Daniel points out some of the risk factors for dropping out of high school: being male, belonging to a lower income family or neighbourhood and high rates of absenteeism. A similar pattern happens in the college system. She found that approximately 80 per cent of the students she worked with who were to be withdrawn from their academic program for various academic reasons were Black. The question is why is this happening?

Director of the York Centre for Education and Community in Toronto, Dr. Carl James, is widely known for his involvement in racially diverse communities and for his research around equity and identity in relation to race, class and gender. Alongside Daniel at ‘Network Caribbean’, James restates researchers’ findings that young people are experiencing a school system in which they feel alienated because the curriculum does not speak to them.

“Essentially what is being created is a debt with no diploma system. They will not be able to get the type of jobs or careers that will allow them to be able to pay off their debt.”

James looks at the areas of the educational system through a microscope, particularly, the transition of middle school to high school. Some Grade 8 students are being ‘transferred’ instead of ‘promoted’ into high school. So, when they get to high school they are not taking the classes they need to get to post-secondary. And when they get to college or university, many of the students end up dropping out. Daniel explains it is because they do not have the support they need, or more importantly the attitude of success.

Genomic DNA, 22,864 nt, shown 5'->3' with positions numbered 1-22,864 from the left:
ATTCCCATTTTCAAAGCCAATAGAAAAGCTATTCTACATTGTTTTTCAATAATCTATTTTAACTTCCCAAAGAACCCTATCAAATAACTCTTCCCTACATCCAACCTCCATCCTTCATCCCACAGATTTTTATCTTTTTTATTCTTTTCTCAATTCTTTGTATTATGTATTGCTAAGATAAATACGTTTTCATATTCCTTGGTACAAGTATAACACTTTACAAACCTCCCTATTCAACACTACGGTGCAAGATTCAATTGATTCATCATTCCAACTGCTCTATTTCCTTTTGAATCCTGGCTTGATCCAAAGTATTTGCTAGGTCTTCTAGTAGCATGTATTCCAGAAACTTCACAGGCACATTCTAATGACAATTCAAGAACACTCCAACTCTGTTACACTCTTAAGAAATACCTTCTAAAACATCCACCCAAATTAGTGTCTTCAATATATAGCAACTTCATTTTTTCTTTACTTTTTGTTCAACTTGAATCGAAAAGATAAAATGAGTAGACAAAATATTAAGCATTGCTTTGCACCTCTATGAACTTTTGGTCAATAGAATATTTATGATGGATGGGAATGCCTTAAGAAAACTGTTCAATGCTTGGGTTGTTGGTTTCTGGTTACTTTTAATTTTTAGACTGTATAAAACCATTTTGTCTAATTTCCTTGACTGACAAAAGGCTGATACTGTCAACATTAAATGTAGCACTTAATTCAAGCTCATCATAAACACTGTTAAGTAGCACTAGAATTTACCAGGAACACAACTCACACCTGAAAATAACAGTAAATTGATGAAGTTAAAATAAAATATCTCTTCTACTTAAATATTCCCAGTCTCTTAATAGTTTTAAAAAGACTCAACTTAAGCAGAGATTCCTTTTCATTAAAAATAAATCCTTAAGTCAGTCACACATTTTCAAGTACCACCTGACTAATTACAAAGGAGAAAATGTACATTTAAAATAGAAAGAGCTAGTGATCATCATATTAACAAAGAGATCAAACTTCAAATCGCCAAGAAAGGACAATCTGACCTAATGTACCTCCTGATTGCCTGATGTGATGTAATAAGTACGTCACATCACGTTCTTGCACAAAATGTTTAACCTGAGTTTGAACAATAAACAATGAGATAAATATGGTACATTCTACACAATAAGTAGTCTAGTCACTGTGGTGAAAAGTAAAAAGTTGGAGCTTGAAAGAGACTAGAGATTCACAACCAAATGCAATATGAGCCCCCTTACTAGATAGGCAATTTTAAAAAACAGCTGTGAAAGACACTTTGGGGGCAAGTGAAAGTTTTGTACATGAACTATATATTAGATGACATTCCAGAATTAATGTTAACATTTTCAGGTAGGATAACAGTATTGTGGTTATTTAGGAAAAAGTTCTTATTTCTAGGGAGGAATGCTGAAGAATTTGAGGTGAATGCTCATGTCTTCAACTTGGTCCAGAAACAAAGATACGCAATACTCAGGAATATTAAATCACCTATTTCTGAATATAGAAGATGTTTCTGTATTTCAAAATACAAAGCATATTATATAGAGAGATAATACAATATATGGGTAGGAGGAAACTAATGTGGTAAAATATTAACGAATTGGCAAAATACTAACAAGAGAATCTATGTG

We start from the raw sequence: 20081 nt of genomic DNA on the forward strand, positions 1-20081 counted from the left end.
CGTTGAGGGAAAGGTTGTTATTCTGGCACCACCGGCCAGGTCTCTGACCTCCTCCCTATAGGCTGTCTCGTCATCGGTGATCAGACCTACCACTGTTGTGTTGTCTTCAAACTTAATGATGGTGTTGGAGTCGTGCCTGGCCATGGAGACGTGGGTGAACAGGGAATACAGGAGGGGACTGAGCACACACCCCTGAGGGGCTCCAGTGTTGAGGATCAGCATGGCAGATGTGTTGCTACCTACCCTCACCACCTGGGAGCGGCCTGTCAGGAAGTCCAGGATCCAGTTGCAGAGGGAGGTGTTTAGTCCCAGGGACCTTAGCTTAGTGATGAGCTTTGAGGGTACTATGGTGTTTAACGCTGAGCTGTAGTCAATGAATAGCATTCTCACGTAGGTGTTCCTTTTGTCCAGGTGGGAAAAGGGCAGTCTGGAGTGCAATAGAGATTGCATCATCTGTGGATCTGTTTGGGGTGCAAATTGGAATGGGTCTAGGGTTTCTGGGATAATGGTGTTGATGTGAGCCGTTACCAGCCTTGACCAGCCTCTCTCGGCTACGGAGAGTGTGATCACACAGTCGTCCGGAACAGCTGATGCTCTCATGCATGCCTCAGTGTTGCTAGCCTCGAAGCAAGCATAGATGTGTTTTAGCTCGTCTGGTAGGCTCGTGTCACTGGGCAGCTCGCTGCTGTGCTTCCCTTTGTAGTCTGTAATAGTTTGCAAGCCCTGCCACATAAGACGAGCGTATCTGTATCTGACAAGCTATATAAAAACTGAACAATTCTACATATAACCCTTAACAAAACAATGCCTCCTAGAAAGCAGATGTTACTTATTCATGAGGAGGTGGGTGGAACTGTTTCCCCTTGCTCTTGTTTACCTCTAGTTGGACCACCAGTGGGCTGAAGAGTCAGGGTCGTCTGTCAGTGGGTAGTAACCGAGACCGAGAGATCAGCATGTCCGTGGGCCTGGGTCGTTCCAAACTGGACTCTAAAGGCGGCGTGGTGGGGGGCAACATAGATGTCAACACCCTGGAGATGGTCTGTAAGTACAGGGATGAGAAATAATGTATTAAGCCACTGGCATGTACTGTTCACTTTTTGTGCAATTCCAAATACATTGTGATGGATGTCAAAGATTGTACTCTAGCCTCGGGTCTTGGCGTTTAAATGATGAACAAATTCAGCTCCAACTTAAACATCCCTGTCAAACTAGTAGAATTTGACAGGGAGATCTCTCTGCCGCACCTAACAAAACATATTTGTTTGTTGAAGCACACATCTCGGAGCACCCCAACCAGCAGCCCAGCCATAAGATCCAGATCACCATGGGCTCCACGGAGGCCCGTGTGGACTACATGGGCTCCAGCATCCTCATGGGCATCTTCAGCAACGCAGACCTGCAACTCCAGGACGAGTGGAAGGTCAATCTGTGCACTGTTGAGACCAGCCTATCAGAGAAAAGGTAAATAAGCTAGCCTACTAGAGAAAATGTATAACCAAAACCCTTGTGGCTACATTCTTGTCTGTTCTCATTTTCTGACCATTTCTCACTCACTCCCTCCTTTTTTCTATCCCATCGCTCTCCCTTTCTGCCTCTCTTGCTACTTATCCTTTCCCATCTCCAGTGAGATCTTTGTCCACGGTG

“When I talk about success, we have to give our children the language of success. We have to make the language of success an excellence of the norm.”

Time for Change

In some ways, dropping out of college is more devastating than dropping out of high school, says Daniel.

“Essentially what is being created is a debt with no diploma system. They will not be able to get the type of jobs or careers that will allow them to be able to pay off their debt. So now they are returning to the community with reinforced notions of failure, additional levels of debt, limited opportunities for jobs and careers, which then also impacts on their long-term financial stability. If we go back to the idea that kids from lower income neighbourhoods tend to do less well academically what we are also looking at is a cycle of crisis in our community.”

“We must seriously get involved in understanding where our students are at. Understand the system.”

James offers a stepping-stone to start to ensure the success of students of Caribbean descent.

“We must seriously get involved in understanding where our students are at. Understand the system. Understand the political machinery that’s responsible for the educational policies and programs that’s here for our students to work with.”

Daniel takes James’ words and puts them into action. She decided to take matters into her own hands and build The Bridge program to expose Black students in Humber College’s School of Community and Justice Services programs to empowerment and ways to learn to change their perception of self.

As Daniel says, the Canadian education system needs to build a language and attitude of excellence to ensure the success of Black students from kindergarten to post-secondary.